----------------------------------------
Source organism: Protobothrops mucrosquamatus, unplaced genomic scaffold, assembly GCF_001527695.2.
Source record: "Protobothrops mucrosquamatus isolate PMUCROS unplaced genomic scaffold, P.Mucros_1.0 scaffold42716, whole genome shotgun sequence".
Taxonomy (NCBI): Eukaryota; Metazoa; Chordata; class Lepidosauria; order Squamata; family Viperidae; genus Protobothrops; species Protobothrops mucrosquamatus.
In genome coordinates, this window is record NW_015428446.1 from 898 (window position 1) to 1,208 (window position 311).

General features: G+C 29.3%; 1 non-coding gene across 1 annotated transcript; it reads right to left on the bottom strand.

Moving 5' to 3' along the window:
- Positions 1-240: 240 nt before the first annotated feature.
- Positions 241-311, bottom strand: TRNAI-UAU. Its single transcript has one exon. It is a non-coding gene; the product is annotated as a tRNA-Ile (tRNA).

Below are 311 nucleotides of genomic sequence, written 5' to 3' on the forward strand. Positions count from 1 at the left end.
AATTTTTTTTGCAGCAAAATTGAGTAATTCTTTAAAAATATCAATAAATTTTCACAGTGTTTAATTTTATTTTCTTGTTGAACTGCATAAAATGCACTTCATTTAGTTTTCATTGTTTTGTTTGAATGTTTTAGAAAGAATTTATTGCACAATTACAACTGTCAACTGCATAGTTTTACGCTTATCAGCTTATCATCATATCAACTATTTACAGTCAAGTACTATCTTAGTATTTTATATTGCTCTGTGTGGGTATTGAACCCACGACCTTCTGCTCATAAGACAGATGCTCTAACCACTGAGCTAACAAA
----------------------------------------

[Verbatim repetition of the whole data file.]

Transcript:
Source organism: Protobothrops mucrosquamatus, unplaced genomic scaffold, assembly GCF_001527695.2.
Source record: "Protobothrops mucrosquamatus isolate PMUCROS unplaced genomic scaffold, P.Mucros_1.0 scaffold42716, whole genome shotgun sequence".
Taxonomy (NCBI): Eukaryota; Metazoa; Chordata; class Lepidosauria; order Squamata; family Viperidae; genus Protobothrops; species Protobothrops mucrosquamatus.
In genome coordinates, this window is record NW_015428446.1 from 898 (window position 1) to 1,208 (window position 311).

General features: G+C 29.3%; 1 non-coding gene across 1 annotated transcript; it reads right to left on the bottom strand.

Moving 5' to 3' along the window:
- Positions 1-240: 240 nt before the first annotated feature.
- Positions 241-311, bottom strand: TRNAI-UAU. Its single transcript has one exon. It is a non-coding gene; the product is annotated as a tRNA-Ile (tRNA).

Below are 311 nucleotides of genomic sequence, written 5' to 3' on the forward strand. Positions count from 1 at the left end.
AATTTTTTTTGCAGCAAAATTGAGTAATTCTTTAAAAATATCAATAAATTTTCACAGTGTTTAATTTTATTTTCTTGTTGAACTGCATAAAATGCACTTCATTTAGTTTTCATTGTTTTGTTTGAATGTTTTAGAAAGAATTTATTGCACAATTACAACTGTCAACTGCATAGTTTTACGCTTATCAGCTTATCATCATATCAACTATTTACAGTCAAGTACTATCTTAGTATTTTATATTGCTCTGTGTGGGTATTGAACCCACGACCTTCTGCTCATAAGACAGATGCTCTAACCACTGAGCTAACAAA